Life Story

4 out of 5

Executive Producer: Mike Gunton

If you’ve seen one of these BBC narrated-by-Attenborough docs then you know what to expect… which isn’t at all a sleight, because, yes, I know what to expect, but I will always return.

‘Life Story’s angle is to try and split its shtick up into 6 distinct portions of a living creature’s growth cycle – Birth, Growing Up, Finding Shelter, Gaining Power (as an individual, as a group), Mating, and Parenting.  While some of these episodes divide up pretty cleanly – the first few, primarily – things get a little wishy-washy as part of the growing up process can involve pieces from most of the other stages, and so elements could easily be shuffled around by simply narrating them differently.  One must also be aware (thanks to the wide, wide world of youtube videos) how selective some of this footage can be, giving humanistic or sympathetic attributes to creatures when those behaviors featured are perhaps only those that lend themselves to an overall positive narrative.  However, this is where Attenborough’s skill as a narrator almost always elevates the material, as his tone seems to present the images mostly with a reverence simply for their existence, acknowledging the violence and dangers and deaths that lurk just around the corner.

While ‘Life Story’ still cannot approach the immersive feel of the still impressive ‘Planet Earth,’ there are several bits and pieces that are handled well to make this better than an average nature doc.  Firstly – the BBC teams almost always make an effort to provide footage of never-before-captured events.  Almost every episode has at least one jaw-dropping moment, with the early half of the series heavily stocked with WTF NATURE moments.  Secondly, though I’ve pointed out the looseness of the narrative structure, it’s still a well-imposed idea that’s immediately understood and doesn’t just end up feeling like a front for pretty pictures, balancing the need in these things for both structure and simplicity.  Thirdly, and more importantly than I would’ve realized: the music.  Music is almost always true background on these things, and when it comes to the fore, it can be cheesily swooning or annoyingly comical.  Contributed by Murray Gold – who’s apparently been kicking around in TV and I’ll have to check out some of his other work – the score simply felt a cut above on ‘Life Story.’  Overall, it still hits the beats you would expect, but there was just an extra emotional component to it translated a bit of the wonder of Attenborough, of the camera work, instead of coming across as a stock James Horner score or something.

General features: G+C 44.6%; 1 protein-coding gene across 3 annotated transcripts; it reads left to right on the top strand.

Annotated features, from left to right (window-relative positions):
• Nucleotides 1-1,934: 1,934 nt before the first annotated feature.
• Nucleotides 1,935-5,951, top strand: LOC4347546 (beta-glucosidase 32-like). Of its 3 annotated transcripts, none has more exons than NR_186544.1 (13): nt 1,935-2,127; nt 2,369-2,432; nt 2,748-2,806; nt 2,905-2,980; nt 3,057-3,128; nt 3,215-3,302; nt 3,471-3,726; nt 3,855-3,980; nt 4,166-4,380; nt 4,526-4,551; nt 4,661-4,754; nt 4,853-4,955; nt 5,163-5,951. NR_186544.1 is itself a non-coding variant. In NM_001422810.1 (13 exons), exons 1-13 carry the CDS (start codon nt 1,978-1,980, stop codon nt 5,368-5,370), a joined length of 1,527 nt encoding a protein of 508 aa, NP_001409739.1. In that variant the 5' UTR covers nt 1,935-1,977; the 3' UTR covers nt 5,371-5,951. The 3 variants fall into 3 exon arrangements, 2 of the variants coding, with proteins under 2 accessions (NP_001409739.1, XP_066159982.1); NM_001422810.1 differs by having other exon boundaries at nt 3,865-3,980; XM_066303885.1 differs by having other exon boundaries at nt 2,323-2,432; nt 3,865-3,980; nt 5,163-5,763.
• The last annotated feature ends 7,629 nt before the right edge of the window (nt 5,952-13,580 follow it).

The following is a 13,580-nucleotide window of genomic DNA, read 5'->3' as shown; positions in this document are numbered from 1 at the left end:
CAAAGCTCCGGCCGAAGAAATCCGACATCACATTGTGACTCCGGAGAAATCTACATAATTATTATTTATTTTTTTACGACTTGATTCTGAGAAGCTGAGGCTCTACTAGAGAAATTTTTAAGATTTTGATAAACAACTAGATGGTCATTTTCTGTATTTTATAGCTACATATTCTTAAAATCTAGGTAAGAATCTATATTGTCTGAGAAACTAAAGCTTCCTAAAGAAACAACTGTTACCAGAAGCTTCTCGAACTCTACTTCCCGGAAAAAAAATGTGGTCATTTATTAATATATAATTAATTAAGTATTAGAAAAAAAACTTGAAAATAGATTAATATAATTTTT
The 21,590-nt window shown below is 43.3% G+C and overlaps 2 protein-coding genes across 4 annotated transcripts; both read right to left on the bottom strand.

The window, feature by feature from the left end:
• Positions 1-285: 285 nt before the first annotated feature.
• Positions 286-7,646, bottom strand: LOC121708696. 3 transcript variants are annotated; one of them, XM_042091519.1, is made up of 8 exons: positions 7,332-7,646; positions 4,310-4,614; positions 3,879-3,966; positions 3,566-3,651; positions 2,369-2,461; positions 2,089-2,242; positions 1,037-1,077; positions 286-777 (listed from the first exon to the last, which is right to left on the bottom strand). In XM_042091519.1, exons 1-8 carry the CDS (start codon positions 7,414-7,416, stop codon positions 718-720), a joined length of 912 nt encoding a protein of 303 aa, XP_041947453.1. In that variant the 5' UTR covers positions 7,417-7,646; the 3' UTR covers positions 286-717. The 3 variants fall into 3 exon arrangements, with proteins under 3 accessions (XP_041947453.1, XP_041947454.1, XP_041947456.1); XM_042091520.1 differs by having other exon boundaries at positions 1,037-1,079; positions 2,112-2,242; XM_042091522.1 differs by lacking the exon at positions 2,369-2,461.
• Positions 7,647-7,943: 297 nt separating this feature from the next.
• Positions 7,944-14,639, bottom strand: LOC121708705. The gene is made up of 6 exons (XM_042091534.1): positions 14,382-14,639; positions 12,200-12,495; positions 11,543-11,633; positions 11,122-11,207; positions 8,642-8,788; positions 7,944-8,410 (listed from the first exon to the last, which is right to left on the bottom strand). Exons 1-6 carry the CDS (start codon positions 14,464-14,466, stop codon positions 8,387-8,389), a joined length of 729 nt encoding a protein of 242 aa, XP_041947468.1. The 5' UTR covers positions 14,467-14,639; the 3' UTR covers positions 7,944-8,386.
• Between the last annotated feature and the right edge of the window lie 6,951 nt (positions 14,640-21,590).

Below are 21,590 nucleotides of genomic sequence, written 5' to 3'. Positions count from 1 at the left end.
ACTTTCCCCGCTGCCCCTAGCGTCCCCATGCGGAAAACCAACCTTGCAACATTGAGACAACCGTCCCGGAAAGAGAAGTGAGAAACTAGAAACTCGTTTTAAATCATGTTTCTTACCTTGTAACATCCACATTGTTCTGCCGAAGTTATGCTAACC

So, again, if you like these, you’ll like this one.  If you don’t care, you won’t care.  If you watch the yearly iteration of these (like me), ‘Life Story’ is a notably solid addition to the genre, put together a little more comprehensively than a good majority of what’s come before.

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